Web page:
Stocks fell sharply today after a series of depressing economic and earnings reports and high oil prices stoked concerns about the health...
NEW YORK — Stocks fell sharply today after a series of depressing economic and earnings reports and high oil prices stoked concerns about the health of the economy. The major stock indexes fell more than 2 percent.
The Dow Jones industrial average slid 315.79, or 2.5 percent, to close the week at 12,266.39.
Microsoft, one of the 30 Dow stocks, fell 73 cents to close at $27.20 a share. Boeing, also a Dow stock, sank $1.89 to $82.92.
Broader stock indicators also tumbled. The Standard & Poor’s 500 index lost 37.05, or 2.7 percent, to 1,330.63, and the Nasdaq composite index slid 60.09, or 2.6 percent, to 2,271.48.
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Investors were unnerved by disappointing quarterly results from American International Group (AIG) and computer maker Dell. And an index of regional business activity that Wall Street regards as a good indicator of a broader report set to arrive next week registered its weakest reading in more than six years.
Adding to Wall Street’s list of worries, oil prices continued to stir concern about inflation after topping $103 a barrel for the first time, in electronic trading overnight.
While stocks made sharp gains in the first three days of this week even amid somewhat lackluster economic readings, the litany of investor concerns reflected the undercurrent of uncertainty that has kept Wall Street on edge for months.
“We really had to face a plethora of negative news,” said Art Hogan, chief market strategist at Jefferies in Boston.
Hogan said while stocks had managed big gains for much of the week, Fridays have been difficult days for Wall Street in the past year or so since cracks began to appear in the credit markets and as concerns have emerged about the economy. Investors worry that unwelcome news might break on the weekends, causing selling pressure in the week’s final session.
The Chicago Board Options Exchange’s volatility index, known as the VIX, and often referred to as the “fear index,” jumped nearly 13 percent.
The dollar showed a slight rebound after hitting a record low against the euro Thursday. The slide in the dollar has sent prices of commodities such as oil and gold soaring.
Light, sweet crude fell 75 cents to $101.84 on the New York Mercantile Exchange after spiking to $103.05 overnight. Meanwhile, gold prices rose.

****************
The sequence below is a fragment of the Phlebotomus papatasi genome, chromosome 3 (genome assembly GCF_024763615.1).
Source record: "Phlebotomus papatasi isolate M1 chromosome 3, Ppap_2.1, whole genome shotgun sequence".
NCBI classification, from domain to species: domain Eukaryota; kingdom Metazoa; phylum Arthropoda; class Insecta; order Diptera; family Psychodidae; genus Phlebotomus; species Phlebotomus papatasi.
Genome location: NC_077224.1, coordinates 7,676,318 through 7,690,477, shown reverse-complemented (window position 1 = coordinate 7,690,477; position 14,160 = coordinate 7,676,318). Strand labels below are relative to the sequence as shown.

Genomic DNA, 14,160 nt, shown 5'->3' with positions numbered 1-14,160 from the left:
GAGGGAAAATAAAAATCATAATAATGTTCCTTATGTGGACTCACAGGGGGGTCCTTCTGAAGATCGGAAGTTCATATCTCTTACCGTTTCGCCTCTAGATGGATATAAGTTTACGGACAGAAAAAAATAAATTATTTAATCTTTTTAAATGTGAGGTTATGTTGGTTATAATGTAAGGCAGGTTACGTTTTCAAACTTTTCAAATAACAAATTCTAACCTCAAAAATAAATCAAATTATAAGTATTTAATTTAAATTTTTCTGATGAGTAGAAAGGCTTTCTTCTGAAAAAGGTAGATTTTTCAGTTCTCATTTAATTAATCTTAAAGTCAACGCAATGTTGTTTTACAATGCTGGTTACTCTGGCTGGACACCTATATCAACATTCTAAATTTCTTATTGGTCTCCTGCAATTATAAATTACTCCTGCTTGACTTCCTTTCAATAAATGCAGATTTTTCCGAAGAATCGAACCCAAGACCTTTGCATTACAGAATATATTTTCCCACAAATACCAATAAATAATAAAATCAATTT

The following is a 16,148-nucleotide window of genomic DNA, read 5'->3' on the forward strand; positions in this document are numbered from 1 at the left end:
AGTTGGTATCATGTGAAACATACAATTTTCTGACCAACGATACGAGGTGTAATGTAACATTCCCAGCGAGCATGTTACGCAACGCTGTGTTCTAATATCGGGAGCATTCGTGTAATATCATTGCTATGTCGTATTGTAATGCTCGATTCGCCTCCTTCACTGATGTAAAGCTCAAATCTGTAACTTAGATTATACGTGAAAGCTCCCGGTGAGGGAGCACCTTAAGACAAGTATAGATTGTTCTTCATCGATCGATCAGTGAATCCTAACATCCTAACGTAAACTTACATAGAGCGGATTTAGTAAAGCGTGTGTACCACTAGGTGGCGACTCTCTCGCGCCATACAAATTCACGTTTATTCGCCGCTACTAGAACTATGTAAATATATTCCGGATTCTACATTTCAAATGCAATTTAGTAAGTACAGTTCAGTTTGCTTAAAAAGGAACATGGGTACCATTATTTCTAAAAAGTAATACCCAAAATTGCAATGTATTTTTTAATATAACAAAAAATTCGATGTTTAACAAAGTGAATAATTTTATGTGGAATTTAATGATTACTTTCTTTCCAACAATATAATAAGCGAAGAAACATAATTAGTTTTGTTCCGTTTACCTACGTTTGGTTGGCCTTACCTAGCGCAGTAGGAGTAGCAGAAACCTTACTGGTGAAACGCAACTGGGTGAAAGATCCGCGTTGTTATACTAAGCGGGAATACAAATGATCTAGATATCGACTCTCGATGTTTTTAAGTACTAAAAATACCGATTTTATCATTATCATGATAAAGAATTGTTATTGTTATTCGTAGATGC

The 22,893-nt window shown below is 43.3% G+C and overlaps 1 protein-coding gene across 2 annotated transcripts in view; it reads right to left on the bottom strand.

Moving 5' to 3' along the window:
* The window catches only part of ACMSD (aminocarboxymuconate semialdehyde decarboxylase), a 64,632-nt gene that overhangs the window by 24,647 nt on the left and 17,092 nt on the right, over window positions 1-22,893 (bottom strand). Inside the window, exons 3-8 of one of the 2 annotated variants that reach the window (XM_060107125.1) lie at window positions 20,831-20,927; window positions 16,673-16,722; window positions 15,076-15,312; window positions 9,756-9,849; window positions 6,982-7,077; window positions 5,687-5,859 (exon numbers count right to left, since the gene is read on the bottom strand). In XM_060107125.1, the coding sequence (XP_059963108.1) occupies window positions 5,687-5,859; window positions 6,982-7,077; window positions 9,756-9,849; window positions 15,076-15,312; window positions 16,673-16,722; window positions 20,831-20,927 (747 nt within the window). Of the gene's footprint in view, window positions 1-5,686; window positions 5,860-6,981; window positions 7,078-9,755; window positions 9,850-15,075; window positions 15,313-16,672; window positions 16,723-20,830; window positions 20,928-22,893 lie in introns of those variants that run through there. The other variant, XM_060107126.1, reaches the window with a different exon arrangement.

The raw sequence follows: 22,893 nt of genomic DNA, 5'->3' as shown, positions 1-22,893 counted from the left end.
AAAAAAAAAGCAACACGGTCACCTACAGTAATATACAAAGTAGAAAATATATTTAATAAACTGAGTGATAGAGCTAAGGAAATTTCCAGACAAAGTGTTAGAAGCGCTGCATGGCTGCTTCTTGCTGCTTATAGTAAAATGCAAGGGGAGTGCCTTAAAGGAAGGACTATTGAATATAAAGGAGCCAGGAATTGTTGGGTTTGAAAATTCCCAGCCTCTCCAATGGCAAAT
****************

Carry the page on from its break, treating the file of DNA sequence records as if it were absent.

Insurer AIG announced a $5.29 billion quarterly loss largely because of steep declines in the value of a portfolio of contracts known as credit default swaps. Such contracts pledge to cover missed payments on debt. The company’s loss caught analysts off guard, as many had expected the company to turn a profit. While each of the 30 stocks that comprise the Dow industrials showed declines, AIG’s decline was the steepest. The stock fell $3.50, or 7 percent, to $46.65.
Dell posted a 6 percent decline in its quarterly profit, falling below analysts’ expectations, and warned that its business could suffer from reduced customer spending. Dell slid $1.10, or 5.3 percent, to $19.76.
Bill Shultz, chief investment officer at McQueen, Ball & Associates, said AIG’s report left investors uneasy about the prospect of further sizable write-downs of bad debt.
“Every time we get to a point where we think we’ve finished, another report comes out and says we’re not done yet,” he said.
He expects Wall Street will continue to proceed with “fits and starts” until investors sense that the bad debt from faltering mortgages has been accounted for and that balance sheets are on the mend.
Some relief for the ailing bond insurance industry is on the way, though the news did little to dislodge Wall Street’s glum mood. Billionaire investor Wilbur Ross agreed to invest up to $1 billion in Bermuda-based reinsurer Assured Guaranty. Assured Guaranty rose $2.66, or 11.7 percent, to $25.44.
In economic news, the Chicago purchasing managers index for February came in at 44.5, a weaker reading than the 48.5 that had been expected, according to Dow Jones Newswires. The report painted a dreary picture of the manufacturing sector and is seen as a precursor to the national Institute for Supply Management report expected Monday.
A government report showed that personal spending, when stripping out the effects of inflation, stood unchanged in January. The findings arose amid further concern that consumers are more hesitant to reach into their wallets with the uncertainties facing the economy.
A parade of economic worries has weighed on consumers as well. The Reuters-University of Michigan final consumer sentiment reading for February came in at 70.8, better than the figure of 69 that had been expected. Still, the index was well off the level of 78.4 seen in January.
Declining issues outnumbered advancers by about 8 to 1 on the New York Stock Exchange, where volume came to 1.23 billion shares.
The Russell 2000 index of smaller companies fell 19.93, or 2.8 percent, to 685.79.
Overseas, Japan’s Nikkei stock average closed down 2.3 percent. Britain’s FTSE 100 closed down 1.4 percent, Germany’s DAX index fell 1.7 percent, and France’s CAC-40 fell 1.7 percent.